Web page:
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A scared woman is beaten by her aggressive husband. This does happen! I don’t want to imply that we shouldn’t attend to IPV in cis-het relationships, but it exists across cultures and is pervasive in relationships of all kinds in the United States. Cis-het IPV in which a man beats his wife is not the only type of IPV being perpetrated, yet instances of IPV in queer relationships or IPV where a woman is the perpetrator go largely unreported.

Why?

Misogyny.

In order to understand queer IPV we need to understand straight IPV.

If a woman is beaten by her husband, she is seen as weak, vulnerable, and helpless while he still retains the “masculine” qualities of aggressive power and strength. If a woman beats her husband, he is seen as weak, vulnerable, and helpless and we can’t have that. God forbid a man embody “feminine” qualities. An additional factor contributing to this misogynistic view of IPV is the labeling of the victim as weak and helpless. The victim is vulnerable to abuse but that does not make them weak. They may be an incredibly strong person in many areas, but they have become desensitized to abuse and aggression and are likely trying to support the perpetrator in some way.

How many people have heard a perpetrator say, “I don’t want to be this way. Please help me.”

Mhm.

While I can feel anger begin to tense the muscles of my jaw and my left arm is twitching in a rather alien way, I am trying to remain committed to holding compassion for perpetrators as well as victims. It’s hard. I feel hate. I feel anger. I feel grief and overwhelm and sadness. I want perpetrators to take responsibility for their actions instead of crying and begging for forgiveness. But underneath all that, I also understand that most perpetrators are products of our fucked up culture. That doesn’t mean I excuse their actions. No way. But I hold compassion. Or try to.

So what about IPV in queer relationships? What happens when gender roles and genitals don’t adhere to the norm? There are people who think IPV can’t exist in lesbian relationships (cause all lesbians live in lesbitopia?). Those people are wrong. ANYONE can attempt to maintain power and control through aggression and coercive acts no matter what their genitals look like.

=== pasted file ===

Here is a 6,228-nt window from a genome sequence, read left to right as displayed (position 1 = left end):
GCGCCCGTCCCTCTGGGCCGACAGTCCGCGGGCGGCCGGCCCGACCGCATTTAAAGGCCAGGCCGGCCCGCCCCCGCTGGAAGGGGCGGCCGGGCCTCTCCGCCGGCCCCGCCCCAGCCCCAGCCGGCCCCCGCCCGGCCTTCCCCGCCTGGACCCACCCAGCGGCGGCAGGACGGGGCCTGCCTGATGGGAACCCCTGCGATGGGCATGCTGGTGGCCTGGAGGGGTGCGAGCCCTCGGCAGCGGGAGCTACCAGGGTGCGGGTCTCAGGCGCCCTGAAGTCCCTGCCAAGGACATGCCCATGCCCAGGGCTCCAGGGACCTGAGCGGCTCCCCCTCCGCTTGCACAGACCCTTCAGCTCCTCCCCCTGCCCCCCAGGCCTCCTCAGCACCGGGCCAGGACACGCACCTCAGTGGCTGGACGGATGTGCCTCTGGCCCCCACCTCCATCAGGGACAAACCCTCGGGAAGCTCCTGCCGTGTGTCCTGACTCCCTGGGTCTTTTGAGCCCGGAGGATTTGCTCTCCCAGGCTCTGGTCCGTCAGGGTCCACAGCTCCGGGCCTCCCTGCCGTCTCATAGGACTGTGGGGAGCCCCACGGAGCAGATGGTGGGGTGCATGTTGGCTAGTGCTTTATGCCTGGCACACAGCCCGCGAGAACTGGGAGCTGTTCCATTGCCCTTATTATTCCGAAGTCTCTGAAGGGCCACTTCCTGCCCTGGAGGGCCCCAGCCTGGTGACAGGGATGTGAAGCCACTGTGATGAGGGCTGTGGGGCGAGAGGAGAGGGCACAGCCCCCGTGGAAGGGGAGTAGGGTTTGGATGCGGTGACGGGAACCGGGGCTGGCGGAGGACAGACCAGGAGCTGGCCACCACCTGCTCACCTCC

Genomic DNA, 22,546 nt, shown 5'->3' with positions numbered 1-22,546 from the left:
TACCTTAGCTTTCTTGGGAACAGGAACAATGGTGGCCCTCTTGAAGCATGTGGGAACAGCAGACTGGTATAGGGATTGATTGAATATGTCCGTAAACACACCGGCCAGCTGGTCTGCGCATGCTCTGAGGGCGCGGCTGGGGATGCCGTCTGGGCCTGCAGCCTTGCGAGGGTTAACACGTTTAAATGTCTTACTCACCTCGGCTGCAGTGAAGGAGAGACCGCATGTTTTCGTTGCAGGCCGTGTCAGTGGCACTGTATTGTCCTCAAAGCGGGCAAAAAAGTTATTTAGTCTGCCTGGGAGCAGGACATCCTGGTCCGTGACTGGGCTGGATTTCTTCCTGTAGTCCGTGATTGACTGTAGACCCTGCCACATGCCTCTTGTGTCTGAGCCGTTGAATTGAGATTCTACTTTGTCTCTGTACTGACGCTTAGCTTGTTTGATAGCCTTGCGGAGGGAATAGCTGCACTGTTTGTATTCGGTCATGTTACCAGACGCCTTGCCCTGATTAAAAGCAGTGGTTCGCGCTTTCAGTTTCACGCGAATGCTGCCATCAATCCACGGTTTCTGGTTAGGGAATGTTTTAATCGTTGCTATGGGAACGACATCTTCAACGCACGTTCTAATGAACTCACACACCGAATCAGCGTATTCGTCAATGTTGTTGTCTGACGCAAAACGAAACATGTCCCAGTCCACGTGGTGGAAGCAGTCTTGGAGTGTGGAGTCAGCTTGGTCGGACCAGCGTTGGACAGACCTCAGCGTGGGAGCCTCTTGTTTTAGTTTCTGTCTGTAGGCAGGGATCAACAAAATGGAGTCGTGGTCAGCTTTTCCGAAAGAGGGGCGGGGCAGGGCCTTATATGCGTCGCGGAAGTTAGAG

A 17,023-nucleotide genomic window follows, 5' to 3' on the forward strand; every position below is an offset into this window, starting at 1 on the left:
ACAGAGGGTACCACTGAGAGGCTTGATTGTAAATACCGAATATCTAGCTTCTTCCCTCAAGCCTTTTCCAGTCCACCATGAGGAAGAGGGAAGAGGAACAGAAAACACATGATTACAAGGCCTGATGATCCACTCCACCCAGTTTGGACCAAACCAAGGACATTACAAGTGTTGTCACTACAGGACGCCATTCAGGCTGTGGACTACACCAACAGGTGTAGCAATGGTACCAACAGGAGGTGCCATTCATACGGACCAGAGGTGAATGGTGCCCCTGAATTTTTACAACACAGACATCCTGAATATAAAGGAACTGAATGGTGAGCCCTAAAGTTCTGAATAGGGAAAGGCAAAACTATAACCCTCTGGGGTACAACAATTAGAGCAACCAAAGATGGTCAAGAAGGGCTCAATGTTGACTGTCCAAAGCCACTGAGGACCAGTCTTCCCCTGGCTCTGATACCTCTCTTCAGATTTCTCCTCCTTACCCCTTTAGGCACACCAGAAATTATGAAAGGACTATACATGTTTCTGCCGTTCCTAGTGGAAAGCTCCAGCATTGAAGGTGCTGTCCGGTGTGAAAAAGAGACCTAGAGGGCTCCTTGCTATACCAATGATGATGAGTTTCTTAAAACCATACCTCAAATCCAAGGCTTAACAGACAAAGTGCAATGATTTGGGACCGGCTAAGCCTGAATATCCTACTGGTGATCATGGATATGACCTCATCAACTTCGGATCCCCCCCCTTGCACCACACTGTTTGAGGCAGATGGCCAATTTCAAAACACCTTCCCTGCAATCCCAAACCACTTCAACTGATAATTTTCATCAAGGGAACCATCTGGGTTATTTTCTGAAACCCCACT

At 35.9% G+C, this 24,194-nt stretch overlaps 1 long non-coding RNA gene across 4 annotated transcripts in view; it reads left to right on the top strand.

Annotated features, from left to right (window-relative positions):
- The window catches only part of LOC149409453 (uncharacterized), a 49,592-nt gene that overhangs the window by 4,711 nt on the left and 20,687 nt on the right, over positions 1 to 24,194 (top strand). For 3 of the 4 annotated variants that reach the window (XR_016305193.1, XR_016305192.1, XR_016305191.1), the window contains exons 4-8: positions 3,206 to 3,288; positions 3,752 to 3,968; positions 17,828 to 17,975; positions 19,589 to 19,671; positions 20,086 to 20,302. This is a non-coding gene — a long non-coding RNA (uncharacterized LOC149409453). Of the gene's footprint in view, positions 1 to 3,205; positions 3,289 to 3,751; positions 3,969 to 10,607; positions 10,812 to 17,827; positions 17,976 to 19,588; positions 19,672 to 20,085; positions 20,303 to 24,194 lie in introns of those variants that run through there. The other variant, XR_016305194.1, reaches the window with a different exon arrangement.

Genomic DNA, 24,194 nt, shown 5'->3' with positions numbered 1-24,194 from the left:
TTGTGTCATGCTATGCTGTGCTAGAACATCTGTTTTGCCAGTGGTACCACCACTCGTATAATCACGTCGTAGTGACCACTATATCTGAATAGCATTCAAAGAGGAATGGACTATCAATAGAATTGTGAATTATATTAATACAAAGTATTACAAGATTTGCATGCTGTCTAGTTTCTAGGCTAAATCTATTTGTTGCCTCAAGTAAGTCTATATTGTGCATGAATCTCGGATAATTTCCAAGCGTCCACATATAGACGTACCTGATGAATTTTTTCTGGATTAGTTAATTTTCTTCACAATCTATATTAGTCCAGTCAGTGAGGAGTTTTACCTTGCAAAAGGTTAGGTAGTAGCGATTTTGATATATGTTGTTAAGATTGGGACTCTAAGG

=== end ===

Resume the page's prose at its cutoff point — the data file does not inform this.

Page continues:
And what about IPV that is more insidious? The subtle, verbal insults and humiliation tactics? This type of IPV is very common and highly invisible. While physical violence does occur in intimate partnership, 80% of IPV consists of emotional and verbal violence. Expressive aggression is defined as “verbal abuse or emotional violence in response to some agitating or aggravating circumstance” (Carney & Barner, 2012, p.2).

For example:

Does your partner explode when you express a feeling? Do they get angry when you set a boundary? Do they kick furniture, throw things, or otherwise act like a toddler when something pisses them off? That is expressive aggression and it’s not OK. There is nothing wrong with the Feelz; we all have them, but there are healthy ways to express anger, most of which begin with the statement, “I am angry.”  We all get happy, sad, angry, and scared. Children scream and kick and bite, but they should learn how to express emotions in a safe and healthy way as they get older. Unfortunately, we live in a world that doesn’t offer parents much support in teaching kids healthy emotional expression. Most adults can’t do it! This is why some adults think expressive aggression is A-OK. It’s familiar. But it scares loved ones. And when it is directed at loved ones because of the aforementioned boundary setting or feeling expression or a myriad of other ways that are attempts to exert power and control, it is IPV.